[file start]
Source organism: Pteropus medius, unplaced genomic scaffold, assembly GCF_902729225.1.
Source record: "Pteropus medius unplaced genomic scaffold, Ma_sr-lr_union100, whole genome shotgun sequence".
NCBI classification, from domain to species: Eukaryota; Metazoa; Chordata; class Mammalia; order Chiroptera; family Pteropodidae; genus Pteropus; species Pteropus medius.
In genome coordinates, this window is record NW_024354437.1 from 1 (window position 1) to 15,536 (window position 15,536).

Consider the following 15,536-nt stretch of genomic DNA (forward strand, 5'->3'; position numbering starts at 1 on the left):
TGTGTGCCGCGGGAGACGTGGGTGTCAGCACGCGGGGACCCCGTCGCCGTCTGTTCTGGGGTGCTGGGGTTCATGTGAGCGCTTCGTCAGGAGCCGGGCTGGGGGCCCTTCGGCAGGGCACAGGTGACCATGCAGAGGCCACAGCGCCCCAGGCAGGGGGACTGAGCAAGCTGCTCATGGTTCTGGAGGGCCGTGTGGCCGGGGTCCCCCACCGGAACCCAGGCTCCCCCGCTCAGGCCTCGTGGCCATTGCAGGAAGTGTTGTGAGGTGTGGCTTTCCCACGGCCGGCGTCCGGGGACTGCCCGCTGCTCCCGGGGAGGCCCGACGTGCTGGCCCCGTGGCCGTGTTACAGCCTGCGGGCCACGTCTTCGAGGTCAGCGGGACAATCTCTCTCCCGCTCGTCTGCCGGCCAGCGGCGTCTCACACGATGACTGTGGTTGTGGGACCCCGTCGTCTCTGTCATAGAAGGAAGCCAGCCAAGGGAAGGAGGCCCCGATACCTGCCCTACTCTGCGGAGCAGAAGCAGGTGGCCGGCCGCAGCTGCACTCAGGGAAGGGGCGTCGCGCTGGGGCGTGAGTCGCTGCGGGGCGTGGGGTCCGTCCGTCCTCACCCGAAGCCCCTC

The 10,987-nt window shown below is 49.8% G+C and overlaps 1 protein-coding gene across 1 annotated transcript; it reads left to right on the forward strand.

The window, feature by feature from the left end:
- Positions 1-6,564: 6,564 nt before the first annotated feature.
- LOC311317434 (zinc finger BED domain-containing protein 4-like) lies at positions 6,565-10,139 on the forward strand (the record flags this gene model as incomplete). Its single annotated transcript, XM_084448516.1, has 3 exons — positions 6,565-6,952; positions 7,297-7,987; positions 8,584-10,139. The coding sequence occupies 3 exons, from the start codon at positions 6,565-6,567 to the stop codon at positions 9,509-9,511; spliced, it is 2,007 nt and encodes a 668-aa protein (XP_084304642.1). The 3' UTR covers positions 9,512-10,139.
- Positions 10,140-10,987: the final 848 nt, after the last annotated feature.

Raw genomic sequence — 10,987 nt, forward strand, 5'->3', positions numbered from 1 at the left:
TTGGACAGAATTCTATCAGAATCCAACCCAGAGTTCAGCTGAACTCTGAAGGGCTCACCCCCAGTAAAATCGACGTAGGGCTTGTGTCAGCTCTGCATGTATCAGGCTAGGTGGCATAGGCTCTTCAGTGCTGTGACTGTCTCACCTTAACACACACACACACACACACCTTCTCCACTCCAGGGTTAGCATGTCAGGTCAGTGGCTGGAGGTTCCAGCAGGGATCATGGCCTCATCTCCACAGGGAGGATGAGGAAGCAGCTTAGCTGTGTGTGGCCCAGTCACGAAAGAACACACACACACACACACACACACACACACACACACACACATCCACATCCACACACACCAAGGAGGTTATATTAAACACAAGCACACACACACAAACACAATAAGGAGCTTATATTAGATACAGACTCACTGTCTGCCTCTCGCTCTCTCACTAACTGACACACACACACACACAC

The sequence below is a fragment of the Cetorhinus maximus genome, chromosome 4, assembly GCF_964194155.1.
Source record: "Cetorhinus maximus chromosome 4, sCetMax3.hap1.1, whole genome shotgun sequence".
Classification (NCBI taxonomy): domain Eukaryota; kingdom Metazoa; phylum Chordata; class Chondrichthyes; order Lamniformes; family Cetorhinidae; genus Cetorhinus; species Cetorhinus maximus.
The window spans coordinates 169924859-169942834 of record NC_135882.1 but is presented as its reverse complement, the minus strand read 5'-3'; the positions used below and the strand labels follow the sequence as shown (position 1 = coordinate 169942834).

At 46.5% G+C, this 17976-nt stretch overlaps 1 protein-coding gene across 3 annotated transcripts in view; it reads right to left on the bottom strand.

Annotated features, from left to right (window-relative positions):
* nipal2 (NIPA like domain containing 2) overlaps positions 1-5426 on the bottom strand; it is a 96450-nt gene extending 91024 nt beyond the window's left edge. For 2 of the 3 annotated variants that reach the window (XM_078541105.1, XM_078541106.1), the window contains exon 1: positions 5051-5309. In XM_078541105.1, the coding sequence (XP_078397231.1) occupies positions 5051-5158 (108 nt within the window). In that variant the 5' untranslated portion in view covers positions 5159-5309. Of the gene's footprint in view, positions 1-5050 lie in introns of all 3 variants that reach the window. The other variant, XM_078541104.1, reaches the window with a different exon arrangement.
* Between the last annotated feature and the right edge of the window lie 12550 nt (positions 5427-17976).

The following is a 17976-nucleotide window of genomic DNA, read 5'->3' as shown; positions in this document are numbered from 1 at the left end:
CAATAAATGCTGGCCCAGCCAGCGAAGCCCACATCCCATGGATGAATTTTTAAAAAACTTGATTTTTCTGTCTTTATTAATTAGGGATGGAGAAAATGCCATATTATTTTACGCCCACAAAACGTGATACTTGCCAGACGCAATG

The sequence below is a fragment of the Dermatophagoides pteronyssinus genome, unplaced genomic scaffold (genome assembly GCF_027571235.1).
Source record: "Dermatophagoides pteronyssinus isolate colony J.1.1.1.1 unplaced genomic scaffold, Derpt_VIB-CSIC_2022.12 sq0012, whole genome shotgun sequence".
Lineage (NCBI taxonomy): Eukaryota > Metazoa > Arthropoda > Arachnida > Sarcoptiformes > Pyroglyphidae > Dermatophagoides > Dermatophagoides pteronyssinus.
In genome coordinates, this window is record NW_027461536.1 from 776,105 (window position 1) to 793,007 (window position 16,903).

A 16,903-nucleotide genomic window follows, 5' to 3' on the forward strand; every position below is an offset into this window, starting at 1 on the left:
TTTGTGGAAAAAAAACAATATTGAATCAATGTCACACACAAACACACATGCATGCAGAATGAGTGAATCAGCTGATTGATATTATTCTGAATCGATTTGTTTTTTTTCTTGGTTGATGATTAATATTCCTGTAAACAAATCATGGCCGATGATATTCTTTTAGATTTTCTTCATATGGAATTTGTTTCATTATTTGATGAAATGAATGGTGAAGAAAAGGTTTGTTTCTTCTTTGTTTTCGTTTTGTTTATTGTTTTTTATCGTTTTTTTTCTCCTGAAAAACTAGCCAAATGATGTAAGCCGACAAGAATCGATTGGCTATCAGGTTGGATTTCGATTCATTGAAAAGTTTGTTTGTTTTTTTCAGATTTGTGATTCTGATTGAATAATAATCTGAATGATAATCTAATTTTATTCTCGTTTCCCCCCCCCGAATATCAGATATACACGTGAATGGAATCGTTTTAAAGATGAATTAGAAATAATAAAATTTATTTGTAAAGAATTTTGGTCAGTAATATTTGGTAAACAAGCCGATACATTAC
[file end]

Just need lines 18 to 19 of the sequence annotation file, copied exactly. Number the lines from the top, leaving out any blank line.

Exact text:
At 46.5% G+C, this 17976-nt stretch overlaps 1 protein-coding gene across 3 annotated transcripts in view; it reads right to left on the bottom strand.

Annotated features, from left to right (window-relative positions):